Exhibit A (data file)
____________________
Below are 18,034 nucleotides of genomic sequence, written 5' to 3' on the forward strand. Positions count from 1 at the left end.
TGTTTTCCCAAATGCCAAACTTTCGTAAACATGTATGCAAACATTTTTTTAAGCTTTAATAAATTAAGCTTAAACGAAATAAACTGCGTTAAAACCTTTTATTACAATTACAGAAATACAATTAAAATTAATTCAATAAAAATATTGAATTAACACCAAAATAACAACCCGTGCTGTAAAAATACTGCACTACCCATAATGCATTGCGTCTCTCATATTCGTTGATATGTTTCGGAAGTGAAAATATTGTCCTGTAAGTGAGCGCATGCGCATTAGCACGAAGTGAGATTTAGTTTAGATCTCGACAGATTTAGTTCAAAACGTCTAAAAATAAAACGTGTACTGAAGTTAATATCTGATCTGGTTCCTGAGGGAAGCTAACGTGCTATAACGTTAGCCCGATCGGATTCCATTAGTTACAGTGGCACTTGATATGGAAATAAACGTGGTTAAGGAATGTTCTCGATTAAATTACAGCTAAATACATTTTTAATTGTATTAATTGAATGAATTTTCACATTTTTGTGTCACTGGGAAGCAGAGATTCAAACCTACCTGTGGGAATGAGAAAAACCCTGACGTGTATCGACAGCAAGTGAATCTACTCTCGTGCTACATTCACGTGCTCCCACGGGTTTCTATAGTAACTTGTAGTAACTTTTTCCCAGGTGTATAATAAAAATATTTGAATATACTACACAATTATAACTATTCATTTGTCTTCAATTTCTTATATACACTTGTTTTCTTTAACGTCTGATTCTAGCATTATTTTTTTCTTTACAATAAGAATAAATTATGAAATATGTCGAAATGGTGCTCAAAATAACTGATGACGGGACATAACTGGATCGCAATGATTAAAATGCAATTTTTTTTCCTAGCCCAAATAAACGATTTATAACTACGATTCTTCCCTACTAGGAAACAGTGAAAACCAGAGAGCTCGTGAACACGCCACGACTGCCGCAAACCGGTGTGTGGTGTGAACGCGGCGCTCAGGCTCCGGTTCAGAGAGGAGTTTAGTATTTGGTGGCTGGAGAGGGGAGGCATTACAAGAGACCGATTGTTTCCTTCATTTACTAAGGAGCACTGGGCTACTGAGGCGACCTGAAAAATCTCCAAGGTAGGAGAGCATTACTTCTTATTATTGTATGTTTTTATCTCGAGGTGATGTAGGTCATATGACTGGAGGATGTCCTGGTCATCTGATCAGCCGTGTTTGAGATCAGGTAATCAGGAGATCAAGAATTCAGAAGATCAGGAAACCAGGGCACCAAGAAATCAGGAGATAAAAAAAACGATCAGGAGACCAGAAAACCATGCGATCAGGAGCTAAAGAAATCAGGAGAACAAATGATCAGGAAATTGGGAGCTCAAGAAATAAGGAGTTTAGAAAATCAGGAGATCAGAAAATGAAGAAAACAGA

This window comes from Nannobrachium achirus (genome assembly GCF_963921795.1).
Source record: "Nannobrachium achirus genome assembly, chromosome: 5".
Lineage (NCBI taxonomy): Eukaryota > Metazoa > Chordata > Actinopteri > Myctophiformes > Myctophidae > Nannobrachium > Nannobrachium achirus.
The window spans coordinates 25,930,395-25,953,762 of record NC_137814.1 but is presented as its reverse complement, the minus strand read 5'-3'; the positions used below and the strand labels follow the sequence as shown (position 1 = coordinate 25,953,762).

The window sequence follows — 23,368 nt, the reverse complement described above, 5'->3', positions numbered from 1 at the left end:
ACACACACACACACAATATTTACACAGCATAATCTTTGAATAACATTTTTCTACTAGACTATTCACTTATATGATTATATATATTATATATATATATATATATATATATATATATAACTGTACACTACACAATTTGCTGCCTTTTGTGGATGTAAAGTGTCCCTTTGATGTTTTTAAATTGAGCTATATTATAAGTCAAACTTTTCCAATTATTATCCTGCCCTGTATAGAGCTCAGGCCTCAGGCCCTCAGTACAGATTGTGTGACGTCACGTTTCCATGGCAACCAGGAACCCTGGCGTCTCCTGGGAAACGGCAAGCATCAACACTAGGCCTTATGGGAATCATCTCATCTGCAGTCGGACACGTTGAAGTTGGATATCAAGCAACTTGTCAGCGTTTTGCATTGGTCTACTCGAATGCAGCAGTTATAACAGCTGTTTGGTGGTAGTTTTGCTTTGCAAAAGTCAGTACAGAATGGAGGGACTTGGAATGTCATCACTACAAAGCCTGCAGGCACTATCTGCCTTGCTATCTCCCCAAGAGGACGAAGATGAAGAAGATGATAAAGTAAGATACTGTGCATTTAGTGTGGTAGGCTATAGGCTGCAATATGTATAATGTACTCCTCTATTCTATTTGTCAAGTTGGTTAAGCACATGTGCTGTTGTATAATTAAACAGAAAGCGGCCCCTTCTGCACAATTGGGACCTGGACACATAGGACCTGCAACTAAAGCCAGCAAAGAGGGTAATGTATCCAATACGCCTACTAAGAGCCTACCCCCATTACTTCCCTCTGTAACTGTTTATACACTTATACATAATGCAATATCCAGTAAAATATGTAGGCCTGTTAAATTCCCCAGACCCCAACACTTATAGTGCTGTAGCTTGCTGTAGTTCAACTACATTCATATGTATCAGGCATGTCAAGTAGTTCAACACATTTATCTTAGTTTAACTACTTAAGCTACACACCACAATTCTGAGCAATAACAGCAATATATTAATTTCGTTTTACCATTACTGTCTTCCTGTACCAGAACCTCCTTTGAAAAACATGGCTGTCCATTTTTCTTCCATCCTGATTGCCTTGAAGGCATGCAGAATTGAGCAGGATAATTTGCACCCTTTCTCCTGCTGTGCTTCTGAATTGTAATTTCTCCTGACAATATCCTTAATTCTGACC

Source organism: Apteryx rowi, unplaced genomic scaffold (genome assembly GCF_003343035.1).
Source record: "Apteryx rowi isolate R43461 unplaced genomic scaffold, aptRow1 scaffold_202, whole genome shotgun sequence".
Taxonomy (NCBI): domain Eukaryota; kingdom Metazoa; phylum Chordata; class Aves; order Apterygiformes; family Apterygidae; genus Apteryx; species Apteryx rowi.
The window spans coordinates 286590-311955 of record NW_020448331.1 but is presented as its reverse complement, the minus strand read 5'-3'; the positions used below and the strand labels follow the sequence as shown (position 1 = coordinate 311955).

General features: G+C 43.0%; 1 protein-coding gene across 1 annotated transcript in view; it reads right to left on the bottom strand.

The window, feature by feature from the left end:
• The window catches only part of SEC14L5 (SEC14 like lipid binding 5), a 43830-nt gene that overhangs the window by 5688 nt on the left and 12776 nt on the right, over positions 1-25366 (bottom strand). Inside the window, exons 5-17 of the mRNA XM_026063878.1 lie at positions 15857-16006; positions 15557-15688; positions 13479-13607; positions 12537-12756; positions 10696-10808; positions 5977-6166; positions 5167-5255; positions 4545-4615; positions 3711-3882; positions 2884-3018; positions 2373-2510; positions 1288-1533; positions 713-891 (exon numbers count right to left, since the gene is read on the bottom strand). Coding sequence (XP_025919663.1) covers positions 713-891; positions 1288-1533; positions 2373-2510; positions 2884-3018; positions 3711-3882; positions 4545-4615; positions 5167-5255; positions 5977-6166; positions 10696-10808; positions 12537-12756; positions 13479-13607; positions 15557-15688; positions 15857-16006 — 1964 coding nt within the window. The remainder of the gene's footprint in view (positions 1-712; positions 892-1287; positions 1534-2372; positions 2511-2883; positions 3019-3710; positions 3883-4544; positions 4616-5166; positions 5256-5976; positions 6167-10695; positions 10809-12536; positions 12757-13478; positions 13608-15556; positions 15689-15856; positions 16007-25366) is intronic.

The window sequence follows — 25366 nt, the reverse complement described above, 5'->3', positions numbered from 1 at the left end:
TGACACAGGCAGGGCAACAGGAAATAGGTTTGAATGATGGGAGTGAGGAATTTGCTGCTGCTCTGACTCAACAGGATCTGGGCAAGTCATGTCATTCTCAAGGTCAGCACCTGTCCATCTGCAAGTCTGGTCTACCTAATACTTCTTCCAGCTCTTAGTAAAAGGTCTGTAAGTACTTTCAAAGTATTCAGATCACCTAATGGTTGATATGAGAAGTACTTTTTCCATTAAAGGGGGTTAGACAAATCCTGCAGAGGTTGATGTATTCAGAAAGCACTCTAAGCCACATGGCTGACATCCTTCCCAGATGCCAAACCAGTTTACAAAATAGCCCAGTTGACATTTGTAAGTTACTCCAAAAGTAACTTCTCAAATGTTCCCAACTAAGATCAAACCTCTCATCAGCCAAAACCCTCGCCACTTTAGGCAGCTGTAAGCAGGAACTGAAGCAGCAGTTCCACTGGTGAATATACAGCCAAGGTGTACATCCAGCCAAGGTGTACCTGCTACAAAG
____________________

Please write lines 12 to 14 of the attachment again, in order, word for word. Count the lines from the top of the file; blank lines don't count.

The window spans coordinates 286590-311955 of record NW_020448331.1 but is presented as its reverse complement, the minus strand read 5'-3'; the positions used below and the strand labels follow the sequence as shown (position 1 = coordinate 311955).

General features: G+C 43.0%; 1 protein-coding gene across 1 annotated transcript in view; it reads right to left on the bottom strand.

The window, feature by feature from the left end: